For the first few months of the pandemic, they were scrambling with everyone else for PPE and sanitizing agents. “Hospitals were being prioritized to receive those supplies, but we also were working directly with COVID cases and having to take all the same precautions,” Varela said, adding that necessity became the mother of invention. “When a friend at a crematory couldn’t find bleach, they contacted a pool supplies company with access to chlorine. If I got my hands on a box of 500 masks, I’d give a pack of 50 to my livery guys, or we’d trade for gloves. We were battling in the trenches together so we shared rations, and it brought us closer as a community.”
Now that vaccines are rolling out — with funeral home professionals in the highest priority category — Varela can see light on the horizon. But during March through August 2020, when restrictions were formidable and the death toll was unrelenting, she was physically and emotionally drained below her calm demeanor.
“It was all-encompassing,” Varela said. “COVID changed the structure of how we met with families, how we ran services, how we prepared loved ones, how we handled staffing — everything.”
Because they didn’t want to put more people at risk, the Husband Family Funeral Home stopped bringing in service providers such as hairdressers, with Varela handling a mountain of additional responsibilities during that five-month period.
“I was working very long hours, sometimes staying overnight at the funeral home to keep my roommate safe,” Varela said. “It was daunting. At times I felt like I was swimming against the current but I had no other choice than to try and keep my head above water.”
Varela’s primary concern was safety, but a close second was continuing to provide clients with everything they needed to honor their loved ones and lay them to rest. “We instituted live streaming for family members unable to travel, and we did a lot of electronic arrangements instead of face-to-face,” Varela said. “Families were very understanding — you don’t want to cause someone else to get sick under these circumstances — but eliminating physical touch changed the way we were able to serve families.”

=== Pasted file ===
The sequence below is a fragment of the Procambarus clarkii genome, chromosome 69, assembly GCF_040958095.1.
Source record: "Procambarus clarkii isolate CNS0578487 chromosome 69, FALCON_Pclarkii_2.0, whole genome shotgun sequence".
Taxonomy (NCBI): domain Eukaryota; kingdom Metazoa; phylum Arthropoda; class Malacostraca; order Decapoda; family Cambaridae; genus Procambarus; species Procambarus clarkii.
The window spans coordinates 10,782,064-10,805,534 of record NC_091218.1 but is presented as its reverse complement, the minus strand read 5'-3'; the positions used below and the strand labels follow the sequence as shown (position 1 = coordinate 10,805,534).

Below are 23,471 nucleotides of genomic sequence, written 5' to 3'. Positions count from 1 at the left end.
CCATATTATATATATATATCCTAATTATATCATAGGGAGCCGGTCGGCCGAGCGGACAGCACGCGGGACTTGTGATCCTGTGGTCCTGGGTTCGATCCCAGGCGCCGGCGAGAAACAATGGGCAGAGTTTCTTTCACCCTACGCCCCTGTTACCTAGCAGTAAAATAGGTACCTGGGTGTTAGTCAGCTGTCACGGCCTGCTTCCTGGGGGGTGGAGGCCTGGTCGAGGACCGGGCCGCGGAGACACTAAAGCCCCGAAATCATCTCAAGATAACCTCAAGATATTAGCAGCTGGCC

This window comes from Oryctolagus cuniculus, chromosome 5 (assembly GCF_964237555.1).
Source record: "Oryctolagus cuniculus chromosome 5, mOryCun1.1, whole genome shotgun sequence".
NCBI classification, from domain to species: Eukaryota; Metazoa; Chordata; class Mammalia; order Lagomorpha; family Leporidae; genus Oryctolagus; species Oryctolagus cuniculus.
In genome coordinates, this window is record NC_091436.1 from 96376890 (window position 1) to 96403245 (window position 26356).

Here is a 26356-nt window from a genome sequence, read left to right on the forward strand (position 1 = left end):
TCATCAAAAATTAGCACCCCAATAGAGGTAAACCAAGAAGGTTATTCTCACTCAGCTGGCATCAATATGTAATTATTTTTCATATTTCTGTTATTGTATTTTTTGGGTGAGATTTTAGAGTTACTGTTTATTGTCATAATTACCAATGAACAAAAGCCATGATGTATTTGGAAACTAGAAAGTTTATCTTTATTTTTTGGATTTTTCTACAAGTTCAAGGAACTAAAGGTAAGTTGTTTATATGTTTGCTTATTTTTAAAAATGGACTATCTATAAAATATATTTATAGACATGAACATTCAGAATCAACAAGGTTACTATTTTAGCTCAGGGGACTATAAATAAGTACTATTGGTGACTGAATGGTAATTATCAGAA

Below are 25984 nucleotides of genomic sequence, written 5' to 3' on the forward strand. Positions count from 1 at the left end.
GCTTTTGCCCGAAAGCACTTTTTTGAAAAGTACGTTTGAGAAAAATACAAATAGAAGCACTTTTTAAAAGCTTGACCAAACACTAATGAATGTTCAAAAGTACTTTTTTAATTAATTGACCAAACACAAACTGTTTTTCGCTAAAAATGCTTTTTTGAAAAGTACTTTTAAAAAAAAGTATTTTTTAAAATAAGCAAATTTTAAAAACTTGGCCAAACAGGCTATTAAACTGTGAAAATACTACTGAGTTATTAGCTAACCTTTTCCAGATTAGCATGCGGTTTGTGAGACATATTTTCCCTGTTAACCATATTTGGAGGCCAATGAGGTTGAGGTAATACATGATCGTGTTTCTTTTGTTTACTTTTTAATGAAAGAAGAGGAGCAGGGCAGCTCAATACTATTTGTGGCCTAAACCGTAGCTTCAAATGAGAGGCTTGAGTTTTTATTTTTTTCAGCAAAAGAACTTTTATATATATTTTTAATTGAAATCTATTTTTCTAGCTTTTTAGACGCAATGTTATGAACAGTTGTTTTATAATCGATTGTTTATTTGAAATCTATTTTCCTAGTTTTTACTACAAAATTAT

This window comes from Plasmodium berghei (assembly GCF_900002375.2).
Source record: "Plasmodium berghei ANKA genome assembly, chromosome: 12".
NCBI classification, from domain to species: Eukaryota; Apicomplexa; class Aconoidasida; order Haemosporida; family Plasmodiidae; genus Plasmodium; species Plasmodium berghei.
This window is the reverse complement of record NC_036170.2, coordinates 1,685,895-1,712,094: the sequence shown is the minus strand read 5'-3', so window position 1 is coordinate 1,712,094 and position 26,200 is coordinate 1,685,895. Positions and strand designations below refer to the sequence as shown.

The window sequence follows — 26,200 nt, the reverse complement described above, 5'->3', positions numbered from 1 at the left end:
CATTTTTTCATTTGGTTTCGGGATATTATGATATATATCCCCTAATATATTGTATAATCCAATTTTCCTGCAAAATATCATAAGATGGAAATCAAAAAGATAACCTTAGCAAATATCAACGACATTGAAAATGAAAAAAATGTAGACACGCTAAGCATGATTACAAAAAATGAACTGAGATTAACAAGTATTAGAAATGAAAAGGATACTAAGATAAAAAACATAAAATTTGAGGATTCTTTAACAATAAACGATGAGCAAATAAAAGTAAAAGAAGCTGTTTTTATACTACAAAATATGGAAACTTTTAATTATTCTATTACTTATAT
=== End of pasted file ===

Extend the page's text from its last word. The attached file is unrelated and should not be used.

Under normal circumstances, “we bond with our families,” Varela said. “They share stories about their loved ones and we laugh and cry with them. We stand shoulder to shoulder with them at the casket. We’re their pillar of strength because we’re handling a process that they cannot handle themselves.”
She said physical distancing has also affected the way families mourn together. “We served families last year who we’d served in the past, who’d had funerals attended by hundreds of people, and this time we had to say, ‘It’s going to be different for Dad than it was for Mom,’ because only 10 people would be allowed in the room at one time even though the immediate family alone is 30 strong.”
It was painful for Varela not to be able to hug these returning families, and watch them not be able to hug each other. “Seeing them go up to the casket one by one instead together, or seeing a son having to sit six feet away from his mom. It’s difficult to watch and difficult to know what could have been.”
The long, hard days at work affected how Varela viewed the world, even during her off hours. She tells the story of making an appointment at the Secretary of State, getting detailed instructions about their safety precautions, and then showing up to witness a mass of humanity not following guidelines, not wearing masks, not social distancing. “By the time I got to the counter I was having a panic attack. I had to cancel my appointment and sit in my car for 10 minutes before I could drive,” she said, adding that she’s also walked out of grocery stores empty handed for the same reason. “My job shows me the worst-case scenario. Every day, I see the death we’re all trying to avoid.”
Still, she can’t help but see silver linings shine through. “Some good has come from this,” she said. “Some of the practices we’ve instilled will make for better funeral services in the long run. And it definitely teaches you what you can handle.”
While Varela didn’t get the military career she planned, she looks forward to eventually being able to trade war stories with other funeral professionals who’ve battled their way through the coronavirus. “One day we’ll all be sitting around a table together at a Michigan Funeral Directors Association convention saying, ‘Remember that time we traded boxes of masks for gloves?’ We will always have that shared experience and the unspoken understanding of what we’ve been through. Our industry has weathered a huge storm and it has brought us closer together.”